Jul 28, 2014
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Former Mayor Koch Had Tie to Malverne

Watch video of Koch's recent visit to Malverne.

Former Mayor Koch Had Tie to Malverne Former Mayor Koch Had Tie to Malverne Former Mayor Koch Had Tie to Malverne Former Mayor Koch Had Tie to Malverne Former Mayor Koch Had Tie to Malverne Former Mayor Koch Had Tie to Malverne Former Mayor Koch Had Tie to Malverne Former Mayor Koch Had Tie to Malverne Former Mayor Koch Had Tie to Malverne Former Mayor Koch Had Tie to Malverne

Former New York City Mayor Ed Koch died early Friday. He was 88 years old. 

Koch, who had been in and out of the hospital in recent months, passed away at 2 a.m. of heart failure. His funeral is scheduled for Monday.

The Bronx native served three terms in the United States House of Representatives (1969 to 1977), three terms as mayor of New York City (1978 to 1989), and as a judge on the popular TV show  The People's Court from 1997 to 1999. 

Koch had high praise for Malverne and its mayor, Patricia Norris McDonald, when he visited the village in April 2011. As a long-time friend of McDonald, Koch administered the oath of office to her (and Trustee Michael Bailey) at Village Hall as she was sworn in for her second term.

"I believe public service is the noblest of professions when it's done honestly and done well," Koch stated during the inauguration ceremony.

He described his three years as mayor as the high point of his career and told Patch, "There is no greater satisfaction for someone who is in public service to serve as mayor, because you are perceived quite correctly by the public as an extension of the public, their right arm to protect them and serve them."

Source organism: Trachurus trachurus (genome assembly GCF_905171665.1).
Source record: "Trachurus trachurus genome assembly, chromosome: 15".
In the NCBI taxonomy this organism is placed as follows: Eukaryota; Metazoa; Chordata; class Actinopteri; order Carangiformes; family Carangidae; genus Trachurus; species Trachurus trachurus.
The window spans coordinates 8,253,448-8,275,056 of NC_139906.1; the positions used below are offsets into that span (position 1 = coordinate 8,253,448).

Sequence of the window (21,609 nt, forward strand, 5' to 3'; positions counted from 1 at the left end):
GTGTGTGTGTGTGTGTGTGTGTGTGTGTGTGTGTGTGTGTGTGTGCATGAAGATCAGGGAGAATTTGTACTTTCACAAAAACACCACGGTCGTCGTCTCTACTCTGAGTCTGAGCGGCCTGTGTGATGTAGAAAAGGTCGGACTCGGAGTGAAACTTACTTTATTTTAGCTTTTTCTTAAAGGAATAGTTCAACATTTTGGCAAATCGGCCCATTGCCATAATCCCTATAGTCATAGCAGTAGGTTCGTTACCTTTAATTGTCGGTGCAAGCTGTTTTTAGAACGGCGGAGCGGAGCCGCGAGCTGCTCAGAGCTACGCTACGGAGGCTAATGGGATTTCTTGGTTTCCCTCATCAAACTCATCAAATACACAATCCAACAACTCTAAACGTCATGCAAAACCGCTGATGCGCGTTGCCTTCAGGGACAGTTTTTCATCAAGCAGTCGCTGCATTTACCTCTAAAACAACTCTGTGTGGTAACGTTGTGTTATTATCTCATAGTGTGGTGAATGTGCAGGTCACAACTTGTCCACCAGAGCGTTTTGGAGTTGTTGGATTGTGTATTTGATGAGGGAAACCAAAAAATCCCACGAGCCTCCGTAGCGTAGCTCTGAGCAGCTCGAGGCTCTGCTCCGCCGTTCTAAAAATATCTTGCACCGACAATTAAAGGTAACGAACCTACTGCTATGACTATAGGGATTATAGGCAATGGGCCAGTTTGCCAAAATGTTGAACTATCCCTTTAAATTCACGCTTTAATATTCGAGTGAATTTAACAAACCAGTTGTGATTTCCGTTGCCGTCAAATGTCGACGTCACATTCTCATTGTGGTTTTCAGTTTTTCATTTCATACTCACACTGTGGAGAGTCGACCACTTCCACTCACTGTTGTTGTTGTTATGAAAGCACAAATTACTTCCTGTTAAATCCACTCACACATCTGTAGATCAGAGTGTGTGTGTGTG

McDonald said, "Mayor Koch exemplified being able to work with people on both sides -- Republican and Democrat -- and I aspire to be as good as he was."

Koch also humorously summed up the village of Malverne during his visit, saying, "It's one square mile, and everyone knows everyone's business."

Reflecting on the loss of Koch, Sen. Dean Skelos said "New York has lost one of its true larger-than-life political leaders. He had a passion for public service, and an outsized personality to match. As a Congressman, Mayor and political commentator, Ed Koch brought enthusiasm to everything he did, and he never stopped fighting for the causes he believed in."

Skelos added, "All those who knew or worked with Ed Koch, or were fortunate enough to meet him, understand today that he'll be sorely missed by the people of New York."

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